How to Keep Your Team Happy and Engaged

How to Keep Your Team Happy and Engaged was originally published on Vault.

A happy and engaged employee is a productive employee. Here are eight inexpensive ways to keep your team engaged, motivated, happy, and productive.

1. Recognize and appreciate your team

Employees who feel recognized and appreciated will typically be more engaged and more productive. As a result, employee retention also increases. One way to recognize hard work is through incentives like extra benefits. Another way is through small gestures. And even the most inexpensive of gestures—such as sending your team emails to tell them how much you appreciate them—can do wonders for engagement and happiness.

2. Offer flexible schedules

Anyone who works without rest will eventually experience burnout. That's why it's important to encouraged time away from work for all employees, regardless of their level or role. So, make sure to add the term “flexible scheduling” to your vocabulary. It's important to allow your team some flexibility when it comes to when and where they work. Allowing for flexibility will go a long way toward keeping your team happy, engaged, energized, and productive.

3. Target continuing education

Everyone in your organization should be learning, no matter their age. Gaining new skills empowers employees. It makes them feel better about themselves, and makes them more knowledgeable and thus more productive—they'll be able to offer more to your business than before.

4. Organize team activities

Team activities give people working together time to get to know one another and appreciate each other. It allows people to interact with each other as human beings, not just colleagues. Giving your team quality time away from work to interact will help your team feel more connected to each other and to the company. As a result, your team will feel more eager to come to work—and work hard together.

5. Seek input

Asking your team for input is a way to allow employees to feel more engaged in their work and feel more engaged with the company's goals. Asking for productive input also instills confidence in employees, and confident employees are happier employees. Note that this type of culture that promotes input might take some time to build. It's also important to note that seeking input from your team helps generate ideas that could change things at your organization for the better.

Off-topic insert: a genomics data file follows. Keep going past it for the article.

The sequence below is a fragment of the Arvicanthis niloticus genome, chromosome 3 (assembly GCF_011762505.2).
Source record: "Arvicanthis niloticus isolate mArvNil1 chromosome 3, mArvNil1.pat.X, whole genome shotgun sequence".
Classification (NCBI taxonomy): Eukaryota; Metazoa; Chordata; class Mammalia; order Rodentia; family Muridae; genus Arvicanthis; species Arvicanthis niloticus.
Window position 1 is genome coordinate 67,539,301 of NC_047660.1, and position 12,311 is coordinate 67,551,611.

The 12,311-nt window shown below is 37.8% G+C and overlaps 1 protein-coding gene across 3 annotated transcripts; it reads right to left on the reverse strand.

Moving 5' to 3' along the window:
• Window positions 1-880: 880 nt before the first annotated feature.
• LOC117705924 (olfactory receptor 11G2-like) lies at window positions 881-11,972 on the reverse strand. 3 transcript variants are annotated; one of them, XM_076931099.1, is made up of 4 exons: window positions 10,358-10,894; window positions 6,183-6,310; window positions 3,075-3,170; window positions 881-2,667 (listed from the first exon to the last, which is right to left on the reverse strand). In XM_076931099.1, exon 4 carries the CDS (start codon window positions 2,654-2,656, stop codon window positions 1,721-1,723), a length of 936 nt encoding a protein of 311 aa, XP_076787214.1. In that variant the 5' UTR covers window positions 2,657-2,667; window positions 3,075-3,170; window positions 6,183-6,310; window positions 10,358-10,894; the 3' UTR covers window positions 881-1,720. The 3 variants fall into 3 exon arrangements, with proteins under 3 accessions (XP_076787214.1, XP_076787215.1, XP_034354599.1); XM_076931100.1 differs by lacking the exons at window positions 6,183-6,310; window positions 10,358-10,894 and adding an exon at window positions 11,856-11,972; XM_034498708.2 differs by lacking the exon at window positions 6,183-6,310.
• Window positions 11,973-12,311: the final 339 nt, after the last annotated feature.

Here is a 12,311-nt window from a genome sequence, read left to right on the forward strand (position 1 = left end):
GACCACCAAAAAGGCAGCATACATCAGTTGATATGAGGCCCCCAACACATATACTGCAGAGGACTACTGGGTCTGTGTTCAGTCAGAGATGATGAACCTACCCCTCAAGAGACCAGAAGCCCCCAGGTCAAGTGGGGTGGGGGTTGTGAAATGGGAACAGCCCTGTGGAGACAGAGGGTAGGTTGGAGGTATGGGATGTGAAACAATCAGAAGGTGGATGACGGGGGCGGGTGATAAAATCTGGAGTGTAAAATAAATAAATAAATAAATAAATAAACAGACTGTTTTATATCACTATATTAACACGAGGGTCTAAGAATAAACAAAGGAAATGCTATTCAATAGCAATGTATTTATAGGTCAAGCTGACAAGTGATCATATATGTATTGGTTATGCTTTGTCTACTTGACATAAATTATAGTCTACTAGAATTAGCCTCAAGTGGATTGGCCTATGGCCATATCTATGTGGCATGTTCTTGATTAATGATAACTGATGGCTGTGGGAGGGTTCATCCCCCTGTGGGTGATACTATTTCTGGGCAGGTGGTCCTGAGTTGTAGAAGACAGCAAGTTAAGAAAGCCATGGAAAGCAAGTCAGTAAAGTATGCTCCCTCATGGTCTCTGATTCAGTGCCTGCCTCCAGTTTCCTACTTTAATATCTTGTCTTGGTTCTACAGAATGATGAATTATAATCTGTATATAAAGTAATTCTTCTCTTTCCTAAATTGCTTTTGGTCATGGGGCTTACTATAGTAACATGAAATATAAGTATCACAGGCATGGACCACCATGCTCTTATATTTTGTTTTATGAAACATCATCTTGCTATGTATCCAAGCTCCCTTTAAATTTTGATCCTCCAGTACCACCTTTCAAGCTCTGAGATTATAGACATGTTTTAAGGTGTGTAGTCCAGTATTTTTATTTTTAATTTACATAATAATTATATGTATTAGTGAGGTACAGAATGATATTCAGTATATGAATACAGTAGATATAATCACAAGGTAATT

6. Communicate clearly and often

An open line of communication is always a sign of a healthy relationship. And in the workplace, effective and frequent communication is key to achieving goals. When you allow ideas to flow among your team and lines of communication to be open, employees feel more at ease, more confident, and more engaged.

7. Facilitate growth and celebrate promotions

Facilitating growth means offering opportunities for promotions, and offering clear paths for promotions. This will encourage your team to work harder and allow them to know exactly what they need to do to progress. Also, celebrate promotions. This shows how much you're invested in employee growth. Highlight the careers of individuals on your organization's newsletter or digital bulletin board. How members of your team achieved promotions should also be included.

8. Focus on wellness and well-being

Last but certainly not least, it's important to promote the wellness and well-being of employees—both their mental and physical well-being. Providing top-notch health insurance is one way to take care of the wellness of your employees. Offering wellness benefits such as subsidized counseling, mindfulness apps, and gym memberships is another way.

Your team's workload should also be manageable. As such, breaks from work are very important. Breaks allow employees to reenergize. To help those to reenergize who work in your office, you might provide comfortable areas that will help them relax. For remote employees, you might encourage them to take time during the day to disconnect from work and get outside or exercise.

What’s important here is to lead by example. Make sure you focus on your wellness and take breaks, too. And let it be known to your team when you’re taking vacation time. This will show your team that it’s also okay for them to unwind, disconnect, relax, and reenergize.

Matt Casadona has a bachelor of science in business administration, with a concentration in marketing and a minor in psychology. He is currently a contributing editor for 365 Business Tips. Matt is passionate about marketing and business strategy, and enjoys the San Diego life, traveling, and music. 

By Matt Casadona - Vault
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